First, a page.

Money laundering has long been a crime and the plot to many a good mob movie. However, Nabil M. Lawandy and Andrei Smuk have published results of research in the ACS journal Industrial & Engineering Chemistry Research that suggests that money laundering might just be the ticket for countries looking to save money. A lot of money.
Lawandy and Smuk document how government are continually replacing soiled and dirty banknotes at the cost of billions. Governments around the world print nearly 150 billion new banknotes every year at a cost approaching $10 billion. Not only that, but those discarded bills produce about 150,000 tons discarded material. So, the two started to look more closely at why most of these bills are removed from circulation and they found that the chief reason is human sebum — that oily layer that protects our skin. It turns out that the bane of every teenager is also the bane of every banker. A bill in circulation for as little as 3 years will build up sebum on its surface and, once it reacts with oxygen, the mix yellows the bill.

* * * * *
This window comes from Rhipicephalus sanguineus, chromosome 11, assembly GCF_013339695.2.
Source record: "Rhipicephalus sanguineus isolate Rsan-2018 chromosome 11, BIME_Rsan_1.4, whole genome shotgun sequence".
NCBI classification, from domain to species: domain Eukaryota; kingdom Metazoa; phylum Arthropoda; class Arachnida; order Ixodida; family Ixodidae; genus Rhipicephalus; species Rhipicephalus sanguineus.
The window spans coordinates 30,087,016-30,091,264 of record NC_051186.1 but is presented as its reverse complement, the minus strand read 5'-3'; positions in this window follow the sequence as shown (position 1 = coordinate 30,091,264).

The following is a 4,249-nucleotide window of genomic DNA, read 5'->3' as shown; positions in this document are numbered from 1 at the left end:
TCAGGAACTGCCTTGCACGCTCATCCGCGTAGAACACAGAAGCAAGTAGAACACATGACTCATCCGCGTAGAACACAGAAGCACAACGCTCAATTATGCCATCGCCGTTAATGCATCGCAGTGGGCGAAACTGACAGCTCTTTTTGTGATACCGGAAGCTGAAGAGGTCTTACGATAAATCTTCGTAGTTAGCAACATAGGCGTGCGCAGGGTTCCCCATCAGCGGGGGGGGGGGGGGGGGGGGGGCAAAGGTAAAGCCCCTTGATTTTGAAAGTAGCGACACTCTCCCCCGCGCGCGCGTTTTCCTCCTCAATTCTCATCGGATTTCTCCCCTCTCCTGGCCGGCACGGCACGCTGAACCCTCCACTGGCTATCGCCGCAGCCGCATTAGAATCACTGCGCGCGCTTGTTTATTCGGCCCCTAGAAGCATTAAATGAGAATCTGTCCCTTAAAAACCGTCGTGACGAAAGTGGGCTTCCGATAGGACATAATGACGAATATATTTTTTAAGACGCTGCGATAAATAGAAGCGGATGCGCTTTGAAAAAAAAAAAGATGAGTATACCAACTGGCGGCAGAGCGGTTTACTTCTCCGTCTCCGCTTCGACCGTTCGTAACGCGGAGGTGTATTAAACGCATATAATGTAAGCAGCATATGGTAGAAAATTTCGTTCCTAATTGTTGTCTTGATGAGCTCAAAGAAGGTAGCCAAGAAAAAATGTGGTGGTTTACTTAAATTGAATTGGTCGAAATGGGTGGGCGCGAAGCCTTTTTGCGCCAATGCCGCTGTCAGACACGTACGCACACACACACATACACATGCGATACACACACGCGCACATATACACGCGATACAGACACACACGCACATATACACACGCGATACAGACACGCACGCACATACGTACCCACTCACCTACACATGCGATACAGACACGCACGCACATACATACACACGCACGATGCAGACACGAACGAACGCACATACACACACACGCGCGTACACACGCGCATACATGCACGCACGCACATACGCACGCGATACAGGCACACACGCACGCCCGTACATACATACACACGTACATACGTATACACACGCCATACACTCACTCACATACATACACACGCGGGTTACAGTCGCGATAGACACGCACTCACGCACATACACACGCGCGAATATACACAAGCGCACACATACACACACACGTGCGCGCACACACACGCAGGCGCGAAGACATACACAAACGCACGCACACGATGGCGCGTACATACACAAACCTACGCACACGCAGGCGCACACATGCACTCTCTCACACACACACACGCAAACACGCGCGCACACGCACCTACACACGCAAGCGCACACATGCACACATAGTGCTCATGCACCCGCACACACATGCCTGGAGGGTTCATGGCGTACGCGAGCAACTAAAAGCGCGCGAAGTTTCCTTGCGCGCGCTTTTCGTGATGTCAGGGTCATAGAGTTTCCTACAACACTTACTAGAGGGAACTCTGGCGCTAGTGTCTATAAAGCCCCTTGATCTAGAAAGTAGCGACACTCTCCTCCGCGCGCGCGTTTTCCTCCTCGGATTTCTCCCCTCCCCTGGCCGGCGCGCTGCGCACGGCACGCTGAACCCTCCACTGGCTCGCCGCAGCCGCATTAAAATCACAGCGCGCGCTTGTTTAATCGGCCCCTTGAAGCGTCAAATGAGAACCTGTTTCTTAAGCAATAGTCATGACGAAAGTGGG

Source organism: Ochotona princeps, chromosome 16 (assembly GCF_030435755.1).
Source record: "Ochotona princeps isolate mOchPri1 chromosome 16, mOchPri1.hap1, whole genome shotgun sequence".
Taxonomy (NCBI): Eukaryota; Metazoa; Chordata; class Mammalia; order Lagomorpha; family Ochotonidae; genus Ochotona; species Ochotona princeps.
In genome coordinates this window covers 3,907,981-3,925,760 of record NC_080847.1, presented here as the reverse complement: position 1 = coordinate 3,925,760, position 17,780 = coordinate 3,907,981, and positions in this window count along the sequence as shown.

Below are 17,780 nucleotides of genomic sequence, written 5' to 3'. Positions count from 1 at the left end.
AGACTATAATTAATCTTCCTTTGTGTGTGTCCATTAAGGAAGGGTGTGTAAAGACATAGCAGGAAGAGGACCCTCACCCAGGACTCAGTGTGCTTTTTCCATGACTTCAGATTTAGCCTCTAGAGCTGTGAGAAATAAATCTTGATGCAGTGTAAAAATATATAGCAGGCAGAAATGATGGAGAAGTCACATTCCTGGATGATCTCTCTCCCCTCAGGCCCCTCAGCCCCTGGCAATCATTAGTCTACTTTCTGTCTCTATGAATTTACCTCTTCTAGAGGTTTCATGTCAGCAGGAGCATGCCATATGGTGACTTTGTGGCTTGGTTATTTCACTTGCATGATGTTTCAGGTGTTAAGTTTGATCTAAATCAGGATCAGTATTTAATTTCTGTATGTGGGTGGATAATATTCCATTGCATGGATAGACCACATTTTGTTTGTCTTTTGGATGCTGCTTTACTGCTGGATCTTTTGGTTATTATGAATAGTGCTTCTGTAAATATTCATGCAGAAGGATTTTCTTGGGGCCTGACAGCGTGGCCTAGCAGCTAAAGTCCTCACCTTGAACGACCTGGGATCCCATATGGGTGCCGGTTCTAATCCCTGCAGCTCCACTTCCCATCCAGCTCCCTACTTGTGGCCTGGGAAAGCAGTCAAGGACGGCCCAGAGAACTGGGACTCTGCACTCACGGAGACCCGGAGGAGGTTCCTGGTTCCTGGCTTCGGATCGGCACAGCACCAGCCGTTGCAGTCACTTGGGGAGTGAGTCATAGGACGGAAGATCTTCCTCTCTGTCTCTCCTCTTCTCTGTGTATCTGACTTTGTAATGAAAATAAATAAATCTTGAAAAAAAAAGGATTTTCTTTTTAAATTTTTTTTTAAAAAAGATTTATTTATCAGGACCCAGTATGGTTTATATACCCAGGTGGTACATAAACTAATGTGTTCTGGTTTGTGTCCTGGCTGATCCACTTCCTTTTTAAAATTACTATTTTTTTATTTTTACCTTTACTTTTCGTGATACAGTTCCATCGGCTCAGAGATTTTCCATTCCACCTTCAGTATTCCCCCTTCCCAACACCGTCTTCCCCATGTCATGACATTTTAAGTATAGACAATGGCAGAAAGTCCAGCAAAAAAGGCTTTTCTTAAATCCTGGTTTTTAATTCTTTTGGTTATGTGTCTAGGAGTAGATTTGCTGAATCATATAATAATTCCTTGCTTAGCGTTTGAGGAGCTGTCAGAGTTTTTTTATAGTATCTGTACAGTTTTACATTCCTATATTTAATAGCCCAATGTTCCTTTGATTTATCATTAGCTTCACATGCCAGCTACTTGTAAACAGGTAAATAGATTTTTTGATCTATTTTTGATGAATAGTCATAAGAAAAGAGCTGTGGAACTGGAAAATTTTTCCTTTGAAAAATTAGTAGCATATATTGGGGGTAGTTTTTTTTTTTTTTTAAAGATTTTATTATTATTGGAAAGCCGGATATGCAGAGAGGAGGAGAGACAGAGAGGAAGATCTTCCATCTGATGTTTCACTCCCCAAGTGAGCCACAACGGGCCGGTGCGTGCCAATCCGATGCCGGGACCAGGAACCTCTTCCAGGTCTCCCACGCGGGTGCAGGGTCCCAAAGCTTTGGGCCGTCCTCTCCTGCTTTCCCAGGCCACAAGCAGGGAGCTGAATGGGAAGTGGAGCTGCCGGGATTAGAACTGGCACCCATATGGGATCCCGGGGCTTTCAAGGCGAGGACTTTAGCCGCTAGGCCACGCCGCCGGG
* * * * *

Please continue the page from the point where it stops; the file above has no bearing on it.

The solution? “Supercritical” CO2. No that is not a teenage version of CO2. Supercritical CO2 works both like a gas and a liquid and has long been used in some cleaning operations It works great on bills by removing oxidized sebum and motor oil while leaving the rest of the bill crisp and clean.